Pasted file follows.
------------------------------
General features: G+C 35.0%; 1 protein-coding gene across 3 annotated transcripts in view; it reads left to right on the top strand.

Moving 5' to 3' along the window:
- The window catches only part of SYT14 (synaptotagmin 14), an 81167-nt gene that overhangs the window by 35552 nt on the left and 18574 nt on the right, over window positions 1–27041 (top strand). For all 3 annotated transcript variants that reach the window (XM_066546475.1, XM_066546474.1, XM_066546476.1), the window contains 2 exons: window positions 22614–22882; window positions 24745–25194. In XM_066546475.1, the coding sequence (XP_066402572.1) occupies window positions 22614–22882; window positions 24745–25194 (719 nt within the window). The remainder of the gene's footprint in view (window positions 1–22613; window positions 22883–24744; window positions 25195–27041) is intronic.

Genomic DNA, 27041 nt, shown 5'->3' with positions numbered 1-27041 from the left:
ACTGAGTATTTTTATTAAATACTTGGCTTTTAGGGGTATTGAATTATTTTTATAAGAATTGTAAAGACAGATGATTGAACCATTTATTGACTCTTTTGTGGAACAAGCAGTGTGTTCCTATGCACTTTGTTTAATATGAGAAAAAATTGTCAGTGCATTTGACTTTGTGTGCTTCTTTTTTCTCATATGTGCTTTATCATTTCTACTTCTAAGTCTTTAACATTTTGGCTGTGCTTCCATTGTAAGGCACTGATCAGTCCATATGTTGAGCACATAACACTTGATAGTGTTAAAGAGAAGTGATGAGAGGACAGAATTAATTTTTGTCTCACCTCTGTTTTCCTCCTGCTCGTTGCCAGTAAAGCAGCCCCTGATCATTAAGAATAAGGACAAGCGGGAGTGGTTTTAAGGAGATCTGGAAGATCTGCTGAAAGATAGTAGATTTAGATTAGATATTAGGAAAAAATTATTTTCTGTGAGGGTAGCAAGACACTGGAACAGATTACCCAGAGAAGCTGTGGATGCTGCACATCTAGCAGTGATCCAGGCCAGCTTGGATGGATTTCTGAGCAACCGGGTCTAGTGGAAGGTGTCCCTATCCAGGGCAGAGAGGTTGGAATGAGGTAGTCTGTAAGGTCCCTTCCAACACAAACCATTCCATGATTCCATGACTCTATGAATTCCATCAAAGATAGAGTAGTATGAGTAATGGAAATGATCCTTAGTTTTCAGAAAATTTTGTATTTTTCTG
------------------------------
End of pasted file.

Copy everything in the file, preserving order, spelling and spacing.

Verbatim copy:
General features: G+C 35.0%; 1 protein-coding gene across 3 annotated transcripts in view; it reads left to right on the top strand.

Moving 5' to 3' along the window:
- The window catches only part of SYT14 (synaptotagmin 14), an 81167-nt gene that overhangs the window by 35552 nt on the left and 18574 nt on the right, over window positions 1–27041 (top strand). For all 3 annotated transcript variants that reach the window (XM_066546475.1, XM_066546474.1, XM_066546476.1), the window contains 2 exons: window positions 22614–22882; window positions 24745–25194. In XM_066546475.1, the coding sequence (XP_066402572.1) occupies window positions 22614–22882; window positions 24745–25194 (719 nt within the window). The remainder of the gene's footprint in view (window positions 1–22613; window positions 22883–24744; window positions 25195–27041) is intronic.

Genomic DNA, 27041 nt, shown 5'->3' with positions numbered 1-27041 from the left:
ACTGAGTATTTTTATTAAATACTTGGCTTTTAGGGGTATTGAATTATTTTTATAAGAATTGTAAAGACAGATGATTGAACCATTTATTGACTCTTTTGTGGAACAAGCAGTGTGTTCCTATGCACTTTGTTTAATATGAGAAAAAATTGTCAGTGCATTTGACTTTGTGTGCTTCTTTTTTCTCATATGTGCTTTATCATTTCTACTTCTAAGTCTTTAACATTTTGGCTGTGCTTCCATTGTAAGGCACTGATCAGTCCATATGTTGAGCACATAACACTTGATAGTGTTAAAGAGAAGTGATGAGAGGACAGAATTAATTTTTGTCTCACCTCTGTTTTCCTCCTGCTCGTTGCCAGTAAAGCAGCCCCTGATCATTAAGAATAAGGACAAGCGGGAGTGGTTTTAAGGAGATCTGGAAGATCTGCTGAAAGATAGTAGATTTAGATTAGATATTAGGAAAAAATTATTTTCTGTGAGGGTAGCAAGACACTGGAACAGATTACCCAGAGAAGCTGTGGATGCTGCACATCTAGCAGTGATCCAGGCCAGCTTGGATGGATTTCTGAGCAACCGGGTCTAGTGGAAGGTGTCCCTATCCAGGGCAGAGAGGTTGGAATGAGGTAGTCTGTAAGGTCCCTTCCAACACAAACCATTCCATGATTCCATGACTCTATGAATTCCATCAAAGATAGAGTAGTATGAGTAATGGAAATGATCCTTAGTTTTCAGAAAATTTTGTATTTTTCTG